Broadband Communities

OCT 2018

BROADBAND COMMUNITIES is the leading source of information on digital and broadband technologies for buildings and communities. Our editorial aims to accelerate the deployment of Fiber-To-The-Home and Fiber-To-The-Premises.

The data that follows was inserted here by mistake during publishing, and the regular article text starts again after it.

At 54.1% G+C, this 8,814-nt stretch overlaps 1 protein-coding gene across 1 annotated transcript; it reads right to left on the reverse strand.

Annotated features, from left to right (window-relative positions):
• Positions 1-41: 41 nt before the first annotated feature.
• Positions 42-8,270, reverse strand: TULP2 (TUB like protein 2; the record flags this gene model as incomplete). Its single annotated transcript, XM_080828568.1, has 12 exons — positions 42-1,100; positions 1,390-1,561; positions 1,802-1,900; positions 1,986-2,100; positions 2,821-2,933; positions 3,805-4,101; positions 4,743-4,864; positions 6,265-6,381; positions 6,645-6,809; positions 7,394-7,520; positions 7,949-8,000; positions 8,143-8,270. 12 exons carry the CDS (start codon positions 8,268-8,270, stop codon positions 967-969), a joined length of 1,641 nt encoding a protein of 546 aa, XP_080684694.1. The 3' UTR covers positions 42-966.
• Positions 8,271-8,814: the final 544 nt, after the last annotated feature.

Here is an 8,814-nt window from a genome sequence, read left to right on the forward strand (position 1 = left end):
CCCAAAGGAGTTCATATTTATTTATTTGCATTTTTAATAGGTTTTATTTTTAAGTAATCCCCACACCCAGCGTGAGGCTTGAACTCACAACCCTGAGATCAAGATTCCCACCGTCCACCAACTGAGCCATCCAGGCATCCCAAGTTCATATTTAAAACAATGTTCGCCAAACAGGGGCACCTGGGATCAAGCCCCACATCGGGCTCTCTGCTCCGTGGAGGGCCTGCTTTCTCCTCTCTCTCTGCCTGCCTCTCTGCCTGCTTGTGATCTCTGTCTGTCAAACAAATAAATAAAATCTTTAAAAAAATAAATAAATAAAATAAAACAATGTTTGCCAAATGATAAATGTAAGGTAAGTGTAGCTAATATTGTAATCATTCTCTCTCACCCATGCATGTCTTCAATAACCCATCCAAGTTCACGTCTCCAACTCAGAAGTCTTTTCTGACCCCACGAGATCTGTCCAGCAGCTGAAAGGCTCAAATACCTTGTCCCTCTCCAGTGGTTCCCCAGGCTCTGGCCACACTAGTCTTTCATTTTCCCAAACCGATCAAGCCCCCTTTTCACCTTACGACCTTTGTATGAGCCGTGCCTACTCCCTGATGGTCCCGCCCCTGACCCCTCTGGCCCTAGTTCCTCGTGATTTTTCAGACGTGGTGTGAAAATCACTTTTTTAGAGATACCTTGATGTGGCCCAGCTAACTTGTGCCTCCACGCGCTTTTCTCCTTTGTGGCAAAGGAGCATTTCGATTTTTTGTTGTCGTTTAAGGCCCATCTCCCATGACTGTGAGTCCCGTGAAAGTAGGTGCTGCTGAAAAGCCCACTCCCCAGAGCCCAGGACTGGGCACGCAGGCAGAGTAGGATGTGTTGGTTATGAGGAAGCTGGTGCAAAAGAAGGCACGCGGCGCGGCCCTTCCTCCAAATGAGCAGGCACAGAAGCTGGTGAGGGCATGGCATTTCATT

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CONNECTIVITY MATTERS 1 6 | B R O A D B A N D C O M M U N I T I E S | w w w. b r o a d b a n d c o m m u n i t i e s . c o m | O C T O B E R 2 0 1 8 Working With What's There To deliver broadband cost-effectively, a community's best option may be to partner with the incumbent telephone company. By Trevor Jones / OTELCO C ommunities start down the path of creating broadband networks for a handful of reasons. Some want to create broadband competition to reduce consumer prices. In most cases, however, communities build networks to improve internet connection speed and quality for residents. Some towns struggle to fund the investment, and they turn to options with lower deployment costs, such as fixed wireless, to reduce the cost of connecting residents. ere is another option for reducing costs, however – one that may seem shocking or counterintuitive to many who have spent time working on municipal networks: You could consider working with your local incumbent telco. I know. It's shocking. at's because, too often, we hear about incumbents that have made a clear decision not to invest in rural communities. No doubt, many of those stories are true. At the same time, we should remember that not all incumbent carriers are created equal. Some, including independent telephone companies, cooperatives, and other small to mid-sized operators, are more progressive in their attitudes toward municipal investment and more aggressive about investing in the rural communities they serve. Even large incumbents occasionally partner with communities. Here are a few reasons you might want to work with your incumbent carrier: • The incumbent can reduce or eliminate make-ready costs. Depending on your state's pole attachment rules and the condition of poles in your community, make- ready – the process of creating space for a new carrier on utility poles – can account for up to 40 percent of the cost of constructing a new network. Because your incumbent already has space on the poles and may even own a large percentage of the poles, it may not need to spend as much on make-ready as you would spend. • The incumbent may be motivated to serve your community. Some incumbents have decided to concentrate their investments in urban areas at the expense of rural markets. is is one cause of the mistrust between local communities and their incumbents. On the other hand, many incumbents, including independent telephone companies and cooperatives, built their businesses around small, rural communities and have operated in those areas for more than 100 years. Many already invest in rural communities and may need just a little help to accelerate network deployment. • The incumbent has the experience and equipment to manage a communications network. Many communities hire third parties to manage the broadband networks they build because the expertise doesn't exist in municipal government unless there is already a town- owned electric utility. Your incumbent, on the other hand, has the equipment and resources to manage a network. • Working together can improve network adoption. If you don't work with the incumbent and it is motivated to stay in your community, you will have a competitor on your hands. Competition is good, but every customer the incumbent puts on its network is a customer who is not using the community network. As a steward of your constituents' tax dollars, you need as many people using your network as possible. Working with your incumbent reduces the competitive risks you may face. • The incumbent has a capital budget. Incumbent providers invest in networks every day. e broadband problem your town struggles with may be a simple misalignment of where your incumbent is making investments and where, for example, your economic development team expects growth. Keeping an open dialogue with the incumbent can help it direct investment to where your community needs it most, reducing the need to allocate tax dollars to building assets. As with any partnership, a decision to work with the incumbent requires alignment of goals and principles. Chances are, both the community and the incumbent will need to make a few compromises. Going into a discussion with clear goals and a definitive understanding of what is negotiable and what is not is important. e preparation will be worth the effort, however, if you can successfully bring to your community the connectivity it needs at a reduced cost. v Trevor Jones is vice president of marketing, sales and customer service for OTELCO, which owns independent telephone companies in seven states and partners with several community networks in Massachusetts. Contact Trevor at trevor.jones@otelco.com.

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